Published Date Written by Barbara TetreaultRandolph resident knighted
by Gail Scott
COPENHAGEN, Denmark—Randolph resident Bruce Kirmmse was awarded knighthood in the Order of the Dannebrog Sunday during ceremonies in Copenhagen, Denmark, celebrating the 200th anniversary of philosopher Soren Kierkegaard's birth.
Kierkegaard, May 1813—Nov. 1855, was a philosopher, theologian, poet, social critic, and religious author, who influenced late 19th and 20th century philosophy, particularly in the concept of existentialism.
Kirmmse, a Professor Emeritus of History at Connecticut College and former chair of the history department at that school, has been an eminent scholar and translator of the works of Kierkegaard and is presently general editor and principal translator of "Kierkegaard's Journals and Notebooks" being published in 11 volumes by the Princeton University Press.
As Kirmmse described the day, first there was a ceremony with the Queen of Denmark to celebrate the Kierkegaard's birthday at the University of Copenhagen, during which a new, 55-volume edition of all Kierkegaard's writings (in Danish) was turned over to the university.
In the early afternoon, Kirmmse presented a formal academic paper ("In Danish," he notes), in the university's ceremonial hall.
Mid-afternoon, the assembled dignitaries went to the Copenhagen Museum for the opening ceremonies for an exhibit of things relating to Kierkegaard, then a formal banquet at an elegant Copenhagen restaurant.
At the banquet, "Each course was preceded by a little speech by one or another participant about some aspect of love, as explained by Kierkegaard," Kirmmse wrote in an email. "I had been selected to give the fourth and central one of seven speeches, but just before I could deliver it, silence was called for and the elegant Dr. Ida Nicolaisen, a professor at the University of Copenhagen and at Rockefeller University in Manhattan, gave a speech commending me for my scholarship and publications and 40-plus years of work, making Danish Golden Age culture (including, but not limited to the philosopher Kierkegaard) accessible to the broader English-speaking world. ... She then informed me officially that I was a knight, awarding me the visible symbols of that honor — namely a certificate issued by the Queen and a medal (a 'decoration') to wear on ceremonial occasions."
In answer to questions, Kirmmse said "most of the members of the order are Danes who are high-level civil servants, top-ranking military officers, important academics, and so forth.
"I believe it is quite unusual for non-Danes to be knighted, at any rate it's been about 25 or 30 years since the last American academic I know who was knighted — though there may be others of whom I do not know.
"The Queen, I was informed, never knights anybody, but authorizes that they be given a knighthood, which is then conveyed by a third party — which is what happened in my case.
"Then the person knighted has one year to seek an audience with the Queen during which he (or she, there are female knights) is supposed to thank the Queen.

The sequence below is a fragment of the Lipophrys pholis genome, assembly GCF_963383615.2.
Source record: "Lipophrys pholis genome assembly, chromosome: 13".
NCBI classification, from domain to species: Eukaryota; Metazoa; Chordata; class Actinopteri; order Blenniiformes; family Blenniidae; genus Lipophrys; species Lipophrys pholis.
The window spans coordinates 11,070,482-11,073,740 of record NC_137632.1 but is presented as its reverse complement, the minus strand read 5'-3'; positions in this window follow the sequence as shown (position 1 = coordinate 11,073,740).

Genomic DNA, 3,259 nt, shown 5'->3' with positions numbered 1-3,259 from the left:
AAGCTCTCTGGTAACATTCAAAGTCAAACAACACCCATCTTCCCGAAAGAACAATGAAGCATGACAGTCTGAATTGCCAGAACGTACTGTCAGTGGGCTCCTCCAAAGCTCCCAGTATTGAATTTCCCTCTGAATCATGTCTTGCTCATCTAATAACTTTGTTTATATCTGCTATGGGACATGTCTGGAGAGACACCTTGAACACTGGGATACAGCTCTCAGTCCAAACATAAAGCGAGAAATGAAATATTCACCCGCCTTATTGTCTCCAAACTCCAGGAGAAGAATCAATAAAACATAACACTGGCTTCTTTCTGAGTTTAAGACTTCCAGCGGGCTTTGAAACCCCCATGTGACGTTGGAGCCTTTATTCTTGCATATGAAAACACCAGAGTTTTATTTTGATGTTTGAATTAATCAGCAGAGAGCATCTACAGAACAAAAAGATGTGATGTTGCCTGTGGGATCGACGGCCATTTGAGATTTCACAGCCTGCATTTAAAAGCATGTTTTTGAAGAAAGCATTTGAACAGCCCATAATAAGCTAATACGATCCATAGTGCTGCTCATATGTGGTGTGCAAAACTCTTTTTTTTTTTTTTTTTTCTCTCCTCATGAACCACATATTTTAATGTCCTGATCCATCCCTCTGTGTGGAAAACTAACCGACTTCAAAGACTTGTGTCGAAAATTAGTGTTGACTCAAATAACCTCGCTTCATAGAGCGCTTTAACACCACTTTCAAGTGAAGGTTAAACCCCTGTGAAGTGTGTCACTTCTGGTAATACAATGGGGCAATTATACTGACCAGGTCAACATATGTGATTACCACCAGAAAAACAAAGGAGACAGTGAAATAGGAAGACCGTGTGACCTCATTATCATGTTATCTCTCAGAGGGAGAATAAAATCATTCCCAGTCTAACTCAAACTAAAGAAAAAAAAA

"Since I am in the middle of a three-day academic conference right now . . . and I am leaving for China next week (another conference) and after that Brazil (another conference,) I am postponing my visit to the Queen until I get back to Denmark some time next fall or winter."
Despite his travels and international academic obligations, Kirmmse is an active member of the Randolph community when he's here, serving as chairman of the conservation commission, and noted especially as an entertaining guide last summer to the Israel's River section in Randolph, which may become part of the Randolph Town Forest when various negotiations are completed. He has made himself a minor expert on the lives of beavers along the Israel's River.
According to his Connecticut College biography, he retired from Conn College in 2007, is the author of several books, numerous articles and essays and translations, much relating to the work of Kierkegaard, and he has published on other matters related to Scandinavian history such as the writer Hans Christian Andersen and the Danish-Swedish rescue of the Danish Jews from the Nazis during World War II. He received a Fulbright Travel Grant in 1992 and A Fulbright Research Fellowship in 1990-911, as well as an American Scandinavian Foundation Fellowship to the University of Copenhagen and the Royal Danish Library.
His books include "Encounter with Kierkegaard: A Life as Seen by His Contemporaries," written with Virginia R. Laursen; a translation of "Soren Kierkegaard: A Biography" by Joakim Garff; "Soren Kierkegaard and the Common Man' by Jorgen Bukdahl, translated by Kirmmse; and "Kierkegaard in Golden Age Denmark."
His students at Conn College loved him. "Professor Kirmmse's Intellectual and Cultural History course is among the best things that ever happened to me," wrote one student in 2007. "Intellectually liberating, fun, challenging, his retirement is a tremendous loss to the community. He shall be sorely missed. I feel sorry for the current students at CC who shall not have the good fortune to take his courses."
"Fun class. Has a quirky sense of humor which makes the lectures interesting. Really knows his stuff and has a strange fascination with languages."
"This man is truly a marvel, goes beyond just presenting facts and interpretations about the intellectuals he discusses to actually acting as though he were inside the mindset of the great thinkers he is discussing."